Children’s clothing subscription box retailer Kidbox.com Inc. announced this week that shoppers can now sign up for its service on Walmart.com.
Like Stitch Fix, Kidbox uses a combination of stylists and a machine-learning algorithm to select six or seven name-brand items from its product catalog to shoppers based on their answers to a 20-plus question style quiz at signup and previous purchases. Each box costs $98 for all of the products. Shoppers keep and pay for the products they like and return the products they don’t want at no charge. Shoppers only receive the bundled discount if they keep the entire box.
However, consumers who sign up for Kidbox via Walmart will have a slightly different experience than other shoppers to ensure that the service offers value and is affordable for Walmart shoppers, says Kidbox CEO Miki Berardelli. The Walmart Kidbox box is $48 and will only include four or five items per box. The Walmart box is not try-before-you-buy; instead, shoppers have to purchase the whole box, and then they keep or return the entire box. The product is not available in the Walmart app.
Walmart’s Kidbox box will offer only 120 premium brands, compared with the 160 that are available on Kidbox, says Berardelli, who declined to say why some brands are not offered in the Walmart box.
Berardelli and Denise Incandela, head of fashion for Walmart U.S. ecommerce, have worked on the relationship since summer 2018 to ensure it was a “win-win” for both brands, Berardelli says.
On the Kidbox landing page on Walmart.com, shoppers click on “start the quiz” and are then redirected to a co-branded Walmart and Kidbox page on the Kidbox ecommerce site to take the style quiz and ultimately checkout. Kidbox handles the fulfillment and returns for the product. Shoppers can’t return the Walmart Kidbox box to a Walmart store but needs to ship it back, for free, to Kidbox. Berardelli declined to share the details of the partnership, such as how much Walmart is taking from the sale.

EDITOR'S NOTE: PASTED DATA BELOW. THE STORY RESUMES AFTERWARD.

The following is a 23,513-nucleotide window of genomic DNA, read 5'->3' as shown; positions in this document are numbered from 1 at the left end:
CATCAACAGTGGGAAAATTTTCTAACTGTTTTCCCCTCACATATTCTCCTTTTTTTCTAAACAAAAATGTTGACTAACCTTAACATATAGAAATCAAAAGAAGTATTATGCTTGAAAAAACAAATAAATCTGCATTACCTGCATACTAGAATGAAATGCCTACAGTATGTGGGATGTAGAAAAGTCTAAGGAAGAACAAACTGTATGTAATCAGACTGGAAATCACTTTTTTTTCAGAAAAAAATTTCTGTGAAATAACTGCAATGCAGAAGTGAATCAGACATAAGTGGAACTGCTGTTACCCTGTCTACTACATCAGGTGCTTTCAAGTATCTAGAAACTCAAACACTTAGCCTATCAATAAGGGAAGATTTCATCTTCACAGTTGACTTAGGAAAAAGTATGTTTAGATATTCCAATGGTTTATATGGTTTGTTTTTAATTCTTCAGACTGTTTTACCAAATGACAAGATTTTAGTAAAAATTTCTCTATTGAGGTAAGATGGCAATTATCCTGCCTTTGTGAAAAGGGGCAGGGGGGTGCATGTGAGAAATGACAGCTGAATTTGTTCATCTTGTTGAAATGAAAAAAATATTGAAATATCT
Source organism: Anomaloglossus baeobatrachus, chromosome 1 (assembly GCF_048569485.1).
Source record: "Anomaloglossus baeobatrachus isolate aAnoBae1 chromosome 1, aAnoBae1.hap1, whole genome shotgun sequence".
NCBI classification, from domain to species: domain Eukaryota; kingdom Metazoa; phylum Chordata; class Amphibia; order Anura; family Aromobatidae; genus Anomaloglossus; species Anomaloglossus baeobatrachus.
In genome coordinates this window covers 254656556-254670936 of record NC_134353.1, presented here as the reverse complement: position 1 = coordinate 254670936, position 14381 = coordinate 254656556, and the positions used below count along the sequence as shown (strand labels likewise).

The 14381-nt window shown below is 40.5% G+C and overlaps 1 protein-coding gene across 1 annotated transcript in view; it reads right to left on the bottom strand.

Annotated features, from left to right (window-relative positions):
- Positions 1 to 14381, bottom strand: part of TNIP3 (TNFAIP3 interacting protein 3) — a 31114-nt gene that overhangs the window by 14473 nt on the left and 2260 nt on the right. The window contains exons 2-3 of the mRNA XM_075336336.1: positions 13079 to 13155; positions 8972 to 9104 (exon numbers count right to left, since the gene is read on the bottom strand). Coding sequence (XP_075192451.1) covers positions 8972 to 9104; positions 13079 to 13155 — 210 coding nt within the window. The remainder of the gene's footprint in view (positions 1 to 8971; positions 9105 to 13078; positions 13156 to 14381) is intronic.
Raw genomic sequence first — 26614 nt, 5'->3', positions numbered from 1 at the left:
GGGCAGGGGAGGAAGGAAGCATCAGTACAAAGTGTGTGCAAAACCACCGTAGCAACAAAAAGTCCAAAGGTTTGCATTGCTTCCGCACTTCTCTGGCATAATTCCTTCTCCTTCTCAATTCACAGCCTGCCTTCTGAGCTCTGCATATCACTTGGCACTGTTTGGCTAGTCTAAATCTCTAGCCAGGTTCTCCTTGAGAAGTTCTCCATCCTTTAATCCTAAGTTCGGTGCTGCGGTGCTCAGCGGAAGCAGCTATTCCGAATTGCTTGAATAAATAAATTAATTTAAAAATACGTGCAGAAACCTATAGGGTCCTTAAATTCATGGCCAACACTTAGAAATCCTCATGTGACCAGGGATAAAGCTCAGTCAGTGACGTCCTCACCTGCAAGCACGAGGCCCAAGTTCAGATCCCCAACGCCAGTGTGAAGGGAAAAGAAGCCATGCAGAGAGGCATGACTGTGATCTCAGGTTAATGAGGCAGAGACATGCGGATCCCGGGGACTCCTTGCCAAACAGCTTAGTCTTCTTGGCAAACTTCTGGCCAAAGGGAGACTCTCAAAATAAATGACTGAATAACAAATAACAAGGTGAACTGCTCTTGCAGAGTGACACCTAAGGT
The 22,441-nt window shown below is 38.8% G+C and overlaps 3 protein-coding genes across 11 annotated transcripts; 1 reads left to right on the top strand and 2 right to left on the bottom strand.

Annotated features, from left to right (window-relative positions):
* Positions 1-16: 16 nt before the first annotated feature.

Working with Walmart will expose the Kidbox brand to the 275 millions of shoppers who visit Walmart.com every week, she says. Berardelli did not reveal any specific goals tied to selling on Walmart.com, but the retailer plans to hire more employees, such as stylists, to handle increased sales.
“This is version 1.0 of this partnership, and based on customer engagement and data and learning, and what the analytics tell us, we will evolve our business and business model,” Berardelli says.
Kidbox is not allowed to remarket to the shoppers who purchase a Walmart Kidbox box and can only communicate with those customers about their order, Berardelli says. The new partnership may mean that shoppers who previously purchased on Kidbox may now purchase through Walmart, if they wanted fewer clothing items in their box.
“The brand-building opportunity far outweighs any potential migration,” Berardelli says.
Kidbox also plans to reserve some items to only be sold for the $98 Kidbox Box. Walmart will have access to the six seasonal boxes that Kidbox offers: spring, summer, back-to-school, fall, holiday and winter. But Kidbox will still have exclusive boxes, such as a baby apparel box and a sock and underwear replenishment box. Kidbox also is not selling its own private-label clothes in the Walmart box.
The relationship gives Walmart access to 100 new brands it previously did not offer to shoppers, a Walmart spokeswoman says.
“We’ve been working hard to establish Walmart.com as a destination for fashion,” the spokeswoman says. “One way we’re doing that is by offering customers quality, on-trend fashion from the brands they know and love.”
Walmart declined to comment on if it plans to acquire Kidbox. Starting with its $3.3 billion acquisition of marketplace Jet in August 2016, Walmart has since acquired seven retailers, including Shoebuy, Moosejaw, ModCloth, Bonobos, Eloquii, Bare Necessities and Art.com.
The retailers Walmart acquired have had shopper bases that are younger and have a higher-income than the average Walmart consumer, according to an Internet Retailer Research analysis. Kidbox, even with selling upscale brands, doesn’t necessarily fit this mold. Age and income distribution of shoppers on Kidbox.com and Walmart.com is similar, according to marketing firm Hitwise 2019 data. Berardelli says that both Walmart and Kidbox are built for “middle America” and have similar demographics in shoppers.Favorite